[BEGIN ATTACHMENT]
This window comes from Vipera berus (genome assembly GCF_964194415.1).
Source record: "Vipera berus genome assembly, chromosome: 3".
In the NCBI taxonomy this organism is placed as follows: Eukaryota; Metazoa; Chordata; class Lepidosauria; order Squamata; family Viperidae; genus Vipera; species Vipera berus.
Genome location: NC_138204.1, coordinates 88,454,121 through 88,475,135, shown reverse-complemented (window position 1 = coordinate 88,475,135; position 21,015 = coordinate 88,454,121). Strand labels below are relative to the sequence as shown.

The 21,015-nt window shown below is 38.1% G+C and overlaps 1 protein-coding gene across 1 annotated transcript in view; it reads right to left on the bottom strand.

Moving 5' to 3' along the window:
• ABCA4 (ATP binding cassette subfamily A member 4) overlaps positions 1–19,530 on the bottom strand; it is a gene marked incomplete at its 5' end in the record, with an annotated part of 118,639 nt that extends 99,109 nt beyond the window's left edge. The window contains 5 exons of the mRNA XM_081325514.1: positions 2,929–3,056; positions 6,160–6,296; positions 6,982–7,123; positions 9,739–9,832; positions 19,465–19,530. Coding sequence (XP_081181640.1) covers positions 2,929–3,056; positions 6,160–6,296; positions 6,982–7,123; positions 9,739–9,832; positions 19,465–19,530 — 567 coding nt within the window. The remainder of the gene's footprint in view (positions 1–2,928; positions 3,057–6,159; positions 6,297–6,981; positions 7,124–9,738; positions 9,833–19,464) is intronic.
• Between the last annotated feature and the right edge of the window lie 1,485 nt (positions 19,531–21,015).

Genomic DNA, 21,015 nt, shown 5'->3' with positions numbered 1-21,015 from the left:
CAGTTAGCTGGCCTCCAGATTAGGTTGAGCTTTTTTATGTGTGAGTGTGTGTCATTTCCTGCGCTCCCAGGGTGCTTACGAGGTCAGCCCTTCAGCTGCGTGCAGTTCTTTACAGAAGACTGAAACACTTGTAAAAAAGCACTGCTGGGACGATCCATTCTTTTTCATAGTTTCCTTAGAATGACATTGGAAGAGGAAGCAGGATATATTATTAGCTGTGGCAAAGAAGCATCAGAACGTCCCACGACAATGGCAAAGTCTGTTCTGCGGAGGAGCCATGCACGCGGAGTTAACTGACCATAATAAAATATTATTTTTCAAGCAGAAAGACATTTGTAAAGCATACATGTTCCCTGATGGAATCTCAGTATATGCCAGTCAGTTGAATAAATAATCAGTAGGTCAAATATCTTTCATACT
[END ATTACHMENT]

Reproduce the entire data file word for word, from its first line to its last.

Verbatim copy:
This window comes from Vipera berus (genome assembly GCF_964194415.1).
Source record: "Vipera berus genome assembly, chromosome: 3".
In the NCBI taxonomy this organism is placed as follows: Eukaryota; Metazoa; Chordata; class Lepidosauria; order Squamata; family Viperidae; genus Vipera; species Vipera berus.
Genome location: NC_138204.1, coordinates 88,454,121 through 88,475,135, shown reverse-complemented (window position 1 = coordinate 88,475,135; position 21,015 = coordinate 88,454,121). Strand labels below are relative to the sequence as shown.

The 21,015-nt window shown below is 38.1% G+C and overlaps 1 protein-coding gene across 1 annotated transcript in view; it reads right to left on the bottom strand.

Moving 5' to 3' along the window:
• ABCA4 (ATP binding cassette subfamily A member 4) overlaps positions 1–19,530 on the bottom strand; it is a gene marked incomplete at its 5' end in the record, with an annotated part of 118,639 nt that extends 99,109 nt beyond the window's left edge. The window contains 5 exons of the mRNA XM_081325514.1: positions 2,929–3,056; positions 6,160–6,296; positions 6,982–7,123; positions 9,739–9,832; positions 19,465–19,530. Coding sequence (XP_081181640.1) covers positions 2,929–3,056; positions 6,160–6,296; positions 6,982–7,123; positions 9,739–9,832; positions 19,465–19,530 — 567 coding nt within the window. The remainder of the gene's footprint in view (positions 1–2,928; positions 3,057–6,159; positions 6,297–6,981; positions 7,124–9,738; positions 9,833–19,464) is intronic.
• Between the last annotated feature and the right edge of the window lie 1,485 nt (positions 19,531–21,015).

Genomic DNA, 21,015 nt, shown 5'->3' with positions numbered 1-21,015 from the left:
CAGTTAGCTGGCCTCCAGATTAGGTTGAGCTTTTTTATGTGTGAGTGTGTGTCATTTCCTGCGCTCCCAGGGTGCTTACGAGGTCAGCCCTTCAGCTGCGTGCAGTTCTTTACAGAAGACTGAAACACTTGTAAAAAAGCACTGCTGGGACGATCCATTCTTTTTCATAGTTTCCTTAGAATGACATTGGAAGAGGAAGCAGGATATATTATTAGCTGTGGCAAAGAAGCATCAGAACGTCCCACGACAATGGCAAAGTCTGTTCTGCGGAGGAGCCATGCACGCGGAGTTAACTGACCATAATAAAATATTATTTTTCAAGCAGAAAGACATTTGTAAAGCATACATGTTCCCTGATGGAATCTCAGTATATGCCAGTCAGTTGAATAAATAATCAGTAGGTCAAATATCTTTCATACT